Love golf? Adore travel? Then combine the two and head for some of the hottest fairways to sporting heaven. If you’re looking for somewhere away from the well-travelled golfing areas, tee off in Tunisia, try Tallinn in Estonia, or perhaps revisit Europe’s recent equivalent of golfing gold rush territory, Turkey, says Kevin Nash.
There are a mere dozen golf courses in Tunisia, and arguably the best (designed by Robert Trent Jones Junior) is attached to one of the country’s most sumptuous hotels, The Residence Tunis. Although sometimes described as a links course, it’s not really, although some holes skirt the sea and others border lakes set inside a nature reserve teeming with migrating birds.
Heading south along the Mediterranean coast just outside Sousse (known as “Tunisia’s St Tropez”) is El Kantaoui, a purpose-built resort popular with European sun-worshippers, where the golf courses (Sea and Panorama) are good enough to have featured on the European Seniors Tour.
About 64km (40 miles) from the capital, Hammamet (where screen legend Sophia Loren has a holiday home) boasts two terrific golf complexes: Golf Citrus, the country’s first 45-hole set-up, built around seven lakes; and Yasmine Valley, Tunisia’s self-proclaimed friendliest club, which welcomes visitors in search of competitive sport.
The Residence Tunis has a choice of rooms with sea or garden views and a sizeable yet relaxing thalasso spa, inspired by the Roman baths at Carthage. Facilities here include 30 treatment cabins and a seawater pool beneath an impressive cupola.
For the non-golfer:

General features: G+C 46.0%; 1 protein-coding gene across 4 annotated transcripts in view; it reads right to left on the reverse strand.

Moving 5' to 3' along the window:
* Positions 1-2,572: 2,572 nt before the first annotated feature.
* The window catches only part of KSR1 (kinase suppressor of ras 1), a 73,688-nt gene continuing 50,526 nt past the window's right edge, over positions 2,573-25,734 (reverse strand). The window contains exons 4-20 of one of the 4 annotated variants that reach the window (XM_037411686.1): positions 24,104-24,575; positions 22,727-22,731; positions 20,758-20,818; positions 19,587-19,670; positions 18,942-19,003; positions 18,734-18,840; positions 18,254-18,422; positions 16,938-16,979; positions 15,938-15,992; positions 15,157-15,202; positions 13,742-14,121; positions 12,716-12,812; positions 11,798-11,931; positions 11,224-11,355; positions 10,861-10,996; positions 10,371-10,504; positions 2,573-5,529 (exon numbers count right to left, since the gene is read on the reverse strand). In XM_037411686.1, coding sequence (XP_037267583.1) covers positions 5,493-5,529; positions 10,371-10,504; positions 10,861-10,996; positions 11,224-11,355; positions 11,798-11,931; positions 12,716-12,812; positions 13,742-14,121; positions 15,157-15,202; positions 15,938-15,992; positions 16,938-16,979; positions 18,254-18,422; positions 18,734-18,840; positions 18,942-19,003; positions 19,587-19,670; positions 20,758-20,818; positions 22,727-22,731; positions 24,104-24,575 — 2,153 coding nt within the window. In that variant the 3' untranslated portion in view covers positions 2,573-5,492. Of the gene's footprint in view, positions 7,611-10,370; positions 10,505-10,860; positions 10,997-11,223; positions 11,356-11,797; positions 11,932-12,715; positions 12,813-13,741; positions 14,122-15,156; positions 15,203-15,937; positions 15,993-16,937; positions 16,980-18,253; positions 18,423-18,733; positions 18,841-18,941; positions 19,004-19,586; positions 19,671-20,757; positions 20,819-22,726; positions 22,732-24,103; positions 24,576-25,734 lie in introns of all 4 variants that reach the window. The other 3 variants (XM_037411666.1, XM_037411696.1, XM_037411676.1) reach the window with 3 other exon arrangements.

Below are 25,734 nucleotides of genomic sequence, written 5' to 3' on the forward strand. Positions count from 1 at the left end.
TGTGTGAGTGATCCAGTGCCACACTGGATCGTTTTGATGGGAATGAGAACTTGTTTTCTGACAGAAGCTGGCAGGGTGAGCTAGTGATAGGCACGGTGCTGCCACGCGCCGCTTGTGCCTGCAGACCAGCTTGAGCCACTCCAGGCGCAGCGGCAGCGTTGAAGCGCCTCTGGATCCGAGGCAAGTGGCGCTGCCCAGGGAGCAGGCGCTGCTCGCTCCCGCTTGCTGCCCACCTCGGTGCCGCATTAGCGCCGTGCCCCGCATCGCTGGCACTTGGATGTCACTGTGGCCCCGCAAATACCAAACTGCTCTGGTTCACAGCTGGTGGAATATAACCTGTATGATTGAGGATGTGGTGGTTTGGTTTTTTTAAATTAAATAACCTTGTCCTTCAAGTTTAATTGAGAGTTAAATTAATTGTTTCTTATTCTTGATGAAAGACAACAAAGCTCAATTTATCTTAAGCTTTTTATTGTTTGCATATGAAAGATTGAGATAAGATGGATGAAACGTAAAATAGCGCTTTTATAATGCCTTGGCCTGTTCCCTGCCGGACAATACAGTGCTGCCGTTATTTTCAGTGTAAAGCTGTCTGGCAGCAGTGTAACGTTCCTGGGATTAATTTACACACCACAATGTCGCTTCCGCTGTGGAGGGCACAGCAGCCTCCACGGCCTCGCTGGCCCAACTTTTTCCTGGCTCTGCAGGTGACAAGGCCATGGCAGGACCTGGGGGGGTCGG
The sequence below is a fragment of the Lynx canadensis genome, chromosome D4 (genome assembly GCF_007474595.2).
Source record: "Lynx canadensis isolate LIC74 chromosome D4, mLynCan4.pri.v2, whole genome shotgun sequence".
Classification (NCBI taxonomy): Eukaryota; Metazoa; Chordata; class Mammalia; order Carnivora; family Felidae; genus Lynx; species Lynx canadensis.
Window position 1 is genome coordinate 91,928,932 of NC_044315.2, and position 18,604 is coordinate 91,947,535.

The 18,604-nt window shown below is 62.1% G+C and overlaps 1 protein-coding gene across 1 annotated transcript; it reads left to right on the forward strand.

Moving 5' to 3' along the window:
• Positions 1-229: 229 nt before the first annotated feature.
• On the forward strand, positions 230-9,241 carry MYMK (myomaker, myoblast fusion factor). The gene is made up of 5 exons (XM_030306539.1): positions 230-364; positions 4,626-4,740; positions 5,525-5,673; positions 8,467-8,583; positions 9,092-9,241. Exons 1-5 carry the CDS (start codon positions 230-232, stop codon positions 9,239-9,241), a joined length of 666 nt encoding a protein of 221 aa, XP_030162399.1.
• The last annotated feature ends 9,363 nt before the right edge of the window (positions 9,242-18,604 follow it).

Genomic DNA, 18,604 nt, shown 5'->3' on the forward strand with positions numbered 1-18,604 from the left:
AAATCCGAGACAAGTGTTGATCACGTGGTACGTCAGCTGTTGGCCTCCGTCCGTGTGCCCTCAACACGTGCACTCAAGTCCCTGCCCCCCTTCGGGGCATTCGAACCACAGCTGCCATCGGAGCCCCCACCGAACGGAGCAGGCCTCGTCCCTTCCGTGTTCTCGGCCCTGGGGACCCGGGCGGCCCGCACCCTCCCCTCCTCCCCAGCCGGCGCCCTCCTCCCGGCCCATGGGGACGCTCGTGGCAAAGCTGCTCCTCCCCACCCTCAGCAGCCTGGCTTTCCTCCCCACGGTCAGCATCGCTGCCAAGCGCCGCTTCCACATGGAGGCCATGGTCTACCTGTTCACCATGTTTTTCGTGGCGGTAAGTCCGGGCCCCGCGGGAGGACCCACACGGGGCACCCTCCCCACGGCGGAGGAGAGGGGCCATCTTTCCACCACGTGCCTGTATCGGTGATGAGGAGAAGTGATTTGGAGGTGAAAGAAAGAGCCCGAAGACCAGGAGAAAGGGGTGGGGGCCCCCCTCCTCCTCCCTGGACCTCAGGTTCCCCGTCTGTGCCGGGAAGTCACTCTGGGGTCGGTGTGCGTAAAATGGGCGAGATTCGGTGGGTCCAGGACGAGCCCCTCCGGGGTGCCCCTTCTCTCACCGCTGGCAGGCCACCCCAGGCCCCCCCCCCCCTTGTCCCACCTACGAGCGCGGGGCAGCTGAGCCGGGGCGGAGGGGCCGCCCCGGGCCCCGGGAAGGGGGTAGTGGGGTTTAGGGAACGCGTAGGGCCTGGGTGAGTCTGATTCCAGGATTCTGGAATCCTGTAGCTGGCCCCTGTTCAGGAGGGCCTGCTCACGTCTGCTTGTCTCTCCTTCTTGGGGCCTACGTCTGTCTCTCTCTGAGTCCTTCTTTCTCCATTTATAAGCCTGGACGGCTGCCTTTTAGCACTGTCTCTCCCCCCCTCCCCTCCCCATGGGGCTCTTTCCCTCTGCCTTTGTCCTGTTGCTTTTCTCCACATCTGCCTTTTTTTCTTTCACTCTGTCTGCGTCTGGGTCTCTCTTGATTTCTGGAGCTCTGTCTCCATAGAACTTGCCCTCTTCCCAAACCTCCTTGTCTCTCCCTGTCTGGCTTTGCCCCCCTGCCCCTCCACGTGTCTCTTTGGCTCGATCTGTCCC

If you don’t mind haggling, try the medinas in Sousse or Hammamet, or the pretty tourist trap Sidi Bou Said, near Tunis (often swarming with cruise passengers); while a camel ride can be quite hypnotic, if a little scary at first.
Unlike Morocco, another burgeoning North African golf destination, Tunisia doesn’t insist on caddies. Consider hiring a buggy though, especially in the heat of summer, and try to play early or late in the day. The academy and nine-hole course at Golf Citrus are good for beginners, but watch the wind at Yasmine Valley, and keep out of the olive trees at El Kantaoui.
Maybe not the first place that springs to mind when it comes to quality golf resorts – not least because of the long winters that lead to courses closing for months on end – Estonia boasts one of Europe’s finest and newest facilities, the Estonian Golf and Country Club, just outside the picturesque and fascinating capital, Tallinn.
Golf only took off in Estonia following the Russian withdrawal in 1991, and the Golf and Country Club (which opened in 2005) is rated by far the best in the country. The complex is a fixture in Europe’s top 100 courses, hosts the continental qualifier for the Omega Mission Hills World Cup, and earlier this year was chosen as the venue for the prestigious European Mid-Amateur Championship.
There are two courses here, the 18-hole Sea overlooking the Gulf of Finland, and the nine-hole Stone. Cutting-edge luxury villas (ideal for groups of up to a dozen) are discreetly dotted around the courses.